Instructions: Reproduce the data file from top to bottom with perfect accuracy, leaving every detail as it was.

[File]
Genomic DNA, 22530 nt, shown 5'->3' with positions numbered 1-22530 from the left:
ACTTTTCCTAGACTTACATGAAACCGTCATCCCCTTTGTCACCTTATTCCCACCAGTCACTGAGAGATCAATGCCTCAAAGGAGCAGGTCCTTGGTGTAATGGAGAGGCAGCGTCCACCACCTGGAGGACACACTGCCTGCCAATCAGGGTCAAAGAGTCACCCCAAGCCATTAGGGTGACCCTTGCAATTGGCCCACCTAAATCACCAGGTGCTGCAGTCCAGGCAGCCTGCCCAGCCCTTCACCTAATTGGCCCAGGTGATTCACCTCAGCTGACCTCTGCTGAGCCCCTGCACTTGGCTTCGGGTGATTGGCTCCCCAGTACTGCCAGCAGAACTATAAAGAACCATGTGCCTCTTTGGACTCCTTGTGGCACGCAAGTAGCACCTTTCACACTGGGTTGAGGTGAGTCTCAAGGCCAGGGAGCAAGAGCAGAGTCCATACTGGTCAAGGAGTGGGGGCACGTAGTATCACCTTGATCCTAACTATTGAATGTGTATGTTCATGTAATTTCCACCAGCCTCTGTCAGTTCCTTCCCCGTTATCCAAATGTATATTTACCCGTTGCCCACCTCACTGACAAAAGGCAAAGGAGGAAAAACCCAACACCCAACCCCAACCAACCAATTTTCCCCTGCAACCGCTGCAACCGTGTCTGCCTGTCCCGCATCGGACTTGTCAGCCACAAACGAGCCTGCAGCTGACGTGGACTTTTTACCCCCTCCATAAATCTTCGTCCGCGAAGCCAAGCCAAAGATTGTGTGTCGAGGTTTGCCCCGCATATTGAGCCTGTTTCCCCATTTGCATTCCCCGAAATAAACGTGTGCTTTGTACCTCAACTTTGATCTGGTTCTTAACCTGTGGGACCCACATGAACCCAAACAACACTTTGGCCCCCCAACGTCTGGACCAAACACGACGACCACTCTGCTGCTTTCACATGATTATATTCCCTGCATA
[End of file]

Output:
Genomic DNA, 22530 nt, shown 5'->3' with positions numbered 1-22530 from the left:
ACTTTTCCTAGACTTACATGAAACCGTCATCCCCTTTGTCACCTTATTCCCACCAGTCACTGAGAGATCAATGCCTCAAAGGAGCAGGTCCTTGGTGTAATGGAGAGGCAGCGTCCACCACCTGGAGGACACACTGCCTGCCAATCAGGGTCAAAGAGTCACCCCAAGCCATTAGGGTGACCCTTGCAATTGGCCCACCTAAATCACCAGGTGCTGCAGTCCAGGCAGCCTGCCCAGCCCTTCACCTAATTGGCCCAGGTGATTCACCTCAGCTGACCTCTGCTGAGCCCCTGCACTTGGCTTCGGGTGATTGGCTCCCCAGTACTGCCAGCAGAACTATAAAGAACCATGTGCCTCTTTGGACTCCTTGTGGCACGCAAGTAGCACCTTTCACACTGGGTTGAGGTGAGTCTCAAGGCCAGGGAGCAAGAGCAGAGTCCATACTGGTCAAGGAGTGGGGGCACGTAGTATCACCTTGATCCTAACTATTGAATGTGTATGTTCATGTAATTTCCACCAGCCTCTGTCAGTTCCTTCCCCGTTATCCAAATGTATATTTACCCGTTGCCCACCTCACTGACAAAAGGCAAAGGAGGAAAAACCCAACACCCAACCCCAACCAACCAATTTTCCCCTGCAACCGCTGCAACCGTGTCTGCCTGTCCCGCATCGGACTTGTCAGCCACAAACGAGCCTGCAGCTGACGTGGACTTTTTACCCCCTCCATAAATCTTCGTCCGCGAAGCCAAGCCAAAGATTGTGTGTCGAGGTTTGCCCCGCATATTGAGCCTGTTTCCCCATTTGCATTCCCCGAAATAAACGTGTGCTTTGTACCTCAACTTTGATCTGGTTCTTAACCTGTGGGACCCACATGAACCCAAACAACACTTTGGCCCCCCAACGTCTGGACCAAACACGACGACCACTCTGCTGCTTTCACATGATTATATTCCCTGCATA